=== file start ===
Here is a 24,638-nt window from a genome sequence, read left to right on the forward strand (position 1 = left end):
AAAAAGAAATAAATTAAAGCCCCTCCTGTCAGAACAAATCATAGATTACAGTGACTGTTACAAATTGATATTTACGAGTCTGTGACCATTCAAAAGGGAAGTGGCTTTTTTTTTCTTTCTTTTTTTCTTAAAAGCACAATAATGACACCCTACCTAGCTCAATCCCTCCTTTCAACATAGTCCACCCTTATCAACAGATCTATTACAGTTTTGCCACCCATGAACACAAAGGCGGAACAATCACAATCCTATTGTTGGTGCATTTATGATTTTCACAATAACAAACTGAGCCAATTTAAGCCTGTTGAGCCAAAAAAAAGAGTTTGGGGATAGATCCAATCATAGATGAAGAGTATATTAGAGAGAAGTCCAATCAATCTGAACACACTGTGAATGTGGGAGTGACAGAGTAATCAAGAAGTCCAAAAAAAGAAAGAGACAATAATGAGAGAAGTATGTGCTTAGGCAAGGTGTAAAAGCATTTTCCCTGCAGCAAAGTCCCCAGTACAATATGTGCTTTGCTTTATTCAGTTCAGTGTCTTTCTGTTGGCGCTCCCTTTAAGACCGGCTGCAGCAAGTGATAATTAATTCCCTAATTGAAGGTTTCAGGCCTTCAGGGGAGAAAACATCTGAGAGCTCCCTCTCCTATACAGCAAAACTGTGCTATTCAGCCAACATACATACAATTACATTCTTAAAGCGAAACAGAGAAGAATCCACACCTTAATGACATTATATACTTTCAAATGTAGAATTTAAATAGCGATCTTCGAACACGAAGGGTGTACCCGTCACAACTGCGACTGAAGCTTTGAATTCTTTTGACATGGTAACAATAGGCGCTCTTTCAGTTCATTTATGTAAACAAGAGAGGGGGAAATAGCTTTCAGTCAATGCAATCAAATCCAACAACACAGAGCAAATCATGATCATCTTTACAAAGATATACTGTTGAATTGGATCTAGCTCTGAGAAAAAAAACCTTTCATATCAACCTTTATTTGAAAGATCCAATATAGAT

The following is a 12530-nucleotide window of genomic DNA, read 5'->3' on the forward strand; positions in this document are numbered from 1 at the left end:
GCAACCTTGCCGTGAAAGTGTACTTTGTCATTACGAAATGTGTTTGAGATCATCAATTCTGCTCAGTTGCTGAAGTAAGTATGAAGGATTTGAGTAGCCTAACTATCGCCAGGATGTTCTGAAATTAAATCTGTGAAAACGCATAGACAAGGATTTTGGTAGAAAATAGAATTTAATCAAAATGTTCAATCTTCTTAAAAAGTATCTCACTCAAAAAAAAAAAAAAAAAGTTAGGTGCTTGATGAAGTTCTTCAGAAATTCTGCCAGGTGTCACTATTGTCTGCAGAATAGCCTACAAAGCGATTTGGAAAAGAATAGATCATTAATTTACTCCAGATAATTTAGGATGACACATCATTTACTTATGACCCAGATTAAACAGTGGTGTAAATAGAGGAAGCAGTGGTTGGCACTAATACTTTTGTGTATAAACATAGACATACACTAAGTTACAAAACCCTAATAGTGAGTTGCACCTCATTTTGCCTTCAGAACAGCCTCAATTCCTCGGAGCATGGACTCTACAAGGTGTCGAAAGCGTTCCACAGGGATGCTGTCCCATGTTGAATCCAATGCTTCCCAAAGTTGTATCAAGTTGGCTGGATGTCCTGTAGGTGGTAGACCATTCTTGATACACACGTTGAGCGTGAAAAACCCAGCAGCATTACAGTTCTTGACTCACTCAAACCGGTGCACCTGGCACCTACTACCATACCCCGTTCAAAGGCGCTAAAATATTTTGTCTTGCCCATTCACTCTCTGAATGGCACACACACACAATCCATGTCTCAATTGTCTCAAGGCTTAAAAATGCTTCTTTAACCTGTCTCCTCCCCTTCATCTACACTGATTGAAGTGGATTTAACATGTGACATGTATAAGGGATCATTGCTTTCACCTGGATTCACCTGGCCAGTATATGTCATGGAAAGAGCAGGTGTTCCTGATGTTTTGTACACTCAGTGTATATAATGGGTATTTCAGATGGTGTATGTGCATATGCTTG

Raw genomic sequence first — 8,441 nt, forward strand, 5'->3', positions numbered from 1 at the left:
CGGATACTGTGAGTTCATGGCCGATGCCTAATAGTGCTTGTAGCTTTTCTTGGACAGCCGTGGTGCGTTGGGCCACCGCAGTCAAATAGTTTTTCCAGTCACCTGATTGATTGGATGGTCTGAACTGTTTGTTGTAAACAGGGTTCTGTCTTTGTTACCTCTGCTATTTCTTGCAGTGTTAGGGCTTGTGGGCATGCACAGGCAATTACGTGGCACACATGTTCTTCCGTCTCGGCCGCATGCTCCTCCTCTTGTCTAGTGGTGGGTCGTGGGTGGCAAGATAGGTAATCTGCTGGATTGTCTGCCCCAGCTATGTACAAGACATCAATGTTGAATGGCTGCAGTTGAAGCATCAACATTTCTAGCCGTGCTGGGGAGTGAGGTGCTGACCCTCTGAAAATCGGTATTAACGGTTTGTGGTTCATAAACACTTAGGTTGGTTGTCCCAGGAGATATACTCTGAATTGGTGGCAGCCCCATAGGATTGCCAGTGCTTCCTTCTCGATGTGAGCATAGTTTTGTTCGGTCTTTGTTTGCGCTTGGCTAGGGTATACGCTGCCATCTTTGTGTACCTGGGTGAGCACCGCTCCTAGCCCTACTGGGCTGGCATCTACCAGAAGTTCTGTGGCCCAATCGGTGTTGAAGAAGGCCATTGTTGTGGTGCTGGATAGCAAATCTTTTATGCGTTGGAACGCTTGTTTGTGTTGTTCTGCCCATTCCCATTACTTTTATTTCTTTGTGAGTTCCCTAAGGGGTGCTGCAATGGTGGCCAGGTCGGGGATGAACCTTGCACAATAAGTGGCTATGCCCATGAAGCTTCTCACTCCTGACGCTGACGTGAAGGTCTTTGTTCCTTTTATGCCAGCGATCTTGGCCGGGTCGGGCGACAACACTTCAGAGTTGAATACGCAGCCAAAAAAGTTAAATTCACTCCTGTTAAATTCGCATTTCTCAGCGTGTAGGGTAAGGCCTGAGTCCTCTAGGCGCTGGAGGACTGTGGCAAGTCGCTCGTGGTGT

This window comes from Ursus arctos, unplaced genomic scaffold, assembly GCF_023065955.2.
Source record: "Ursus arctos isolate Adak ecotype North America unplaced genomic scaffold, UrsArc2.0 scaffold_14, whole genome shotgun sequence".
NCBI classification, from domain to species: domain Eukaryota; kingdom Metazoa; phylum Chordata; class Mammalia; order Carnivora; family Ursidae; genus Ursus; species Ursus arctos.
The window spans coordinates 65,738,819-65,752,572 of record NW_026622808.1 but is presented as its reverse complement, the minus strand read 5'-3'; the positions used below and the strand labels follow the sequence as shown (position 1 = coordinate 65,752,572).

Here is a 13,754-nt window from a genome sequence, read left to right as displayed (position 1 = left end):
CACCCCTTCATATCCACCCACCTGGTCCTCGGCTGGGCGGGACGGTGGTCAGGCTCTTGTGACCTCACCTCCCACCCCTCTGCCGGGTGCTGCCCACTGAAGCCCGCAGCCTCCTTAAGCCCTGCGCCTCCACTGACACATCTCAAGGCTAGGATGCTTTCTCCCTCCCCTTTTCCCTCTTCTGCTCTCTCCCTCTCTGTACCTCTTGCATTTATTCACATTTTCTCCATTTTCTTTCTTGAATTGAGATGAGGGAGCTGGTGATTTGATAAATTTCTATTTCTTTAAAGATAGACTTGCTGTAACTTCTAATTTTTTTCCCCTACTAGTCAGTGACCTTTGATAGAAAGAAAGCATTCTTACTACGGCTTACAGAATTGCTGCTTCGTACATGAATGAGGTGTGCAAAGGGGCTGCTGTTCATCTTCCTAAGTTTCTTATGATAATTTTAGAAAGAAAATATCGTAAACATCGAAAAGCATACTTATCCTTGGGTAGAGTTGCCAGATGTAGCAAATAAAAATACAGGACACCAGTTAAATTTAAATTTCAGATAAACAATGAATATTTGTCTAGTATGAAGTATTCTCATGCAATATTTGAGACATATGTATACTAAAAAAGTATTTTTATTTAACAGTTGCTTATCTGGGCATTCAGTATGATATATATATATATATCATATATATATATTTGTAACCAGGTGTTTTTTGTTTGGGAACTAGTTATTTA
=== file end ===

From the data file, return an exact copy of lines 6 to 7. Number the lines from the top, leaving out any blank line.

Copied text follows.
CGGATACTGTGAGTTCATGGCCGATGCCTAATAGTGCTTGTAGCTTTTCTTGGACAGCCGTGGTGCGTTGGGCCACCGCAGTCAAATAGTTTTTCCAGTCACCTGATTGATTGGATGGTCTGAACTGTTTGTTGTAAACAGGGTTCTGTCTTTGTTACCTCTGCTATTTCTTGCAGTGTTAGGGCTTGTGGGCATGCACAGGCAATTACGTGGCACACATGTTCTTCCGTCTCGGCCGCATGCTCCTCCTCTTGTCTAGTGGTGGGTCGTGGGTGGCAAGATAGGTAATCTGCTGGATTGTCTGCCCCAGCTATGTACAAGACATCAATGTTGAATGGCTGCAGTTGAAGCATCAACATTTCTAGCCGTGCTGGGGAGTGAGGTGCTGACCCTCTGAAAATCGGTATTAACGGTTTGTGGTTCATAAACACTTAGGTTGGTTGTCCCAGGAGATATACTCTGAATTGGTGGCAGCCCCATAGGATTGCCAGTGCTTCCTTCTCGATGTGAGCATAGTTTTGTTCGGTCTTTGTTTGCGCTTGGCTAGGGTATACGCTGCCATCTTTGTGTACCTGGGTGAGCACCGCTCCTAGCCCTACTGGGCTGGCATCTACCAGAAGTTCTGTGGCCCAATCGGTGTTGAAGAAGGCCATTGTTGTGGTGCTGGATAGCAAATCTTTTATGCGTTGGAACGCTTGTTTGTGTTGTTCTGCCCATTCCCATTACTTTTATTTCTTTGTGAGTTCCCTAAGGGGTGCTGCAATGGTGGCCAGGTCGGGGATGAACCTTGCACAATAAGTGGCTATGCCCATGAAGCTTCTCACTCCTGACGCTGACGTGAAGGTCTTTGTTCCTTTTATGCCAGCGATCTTGGCCGGGTCGGGCGACAACACTTCAGAGTTGAATACGCAGCCAAAAAAGTTAAATTCACTCCTGTTAAATTCGCATTTCTCAGCGTGTAGGGTAAGGCCTGAGTCCTCTAGGCGCTGGAGGACTGTGGCAAGTCGCTCGTGGTGT

This window comes from Ursus arctos, unplaced genomic scaffold, assembly GCF_023065955.2.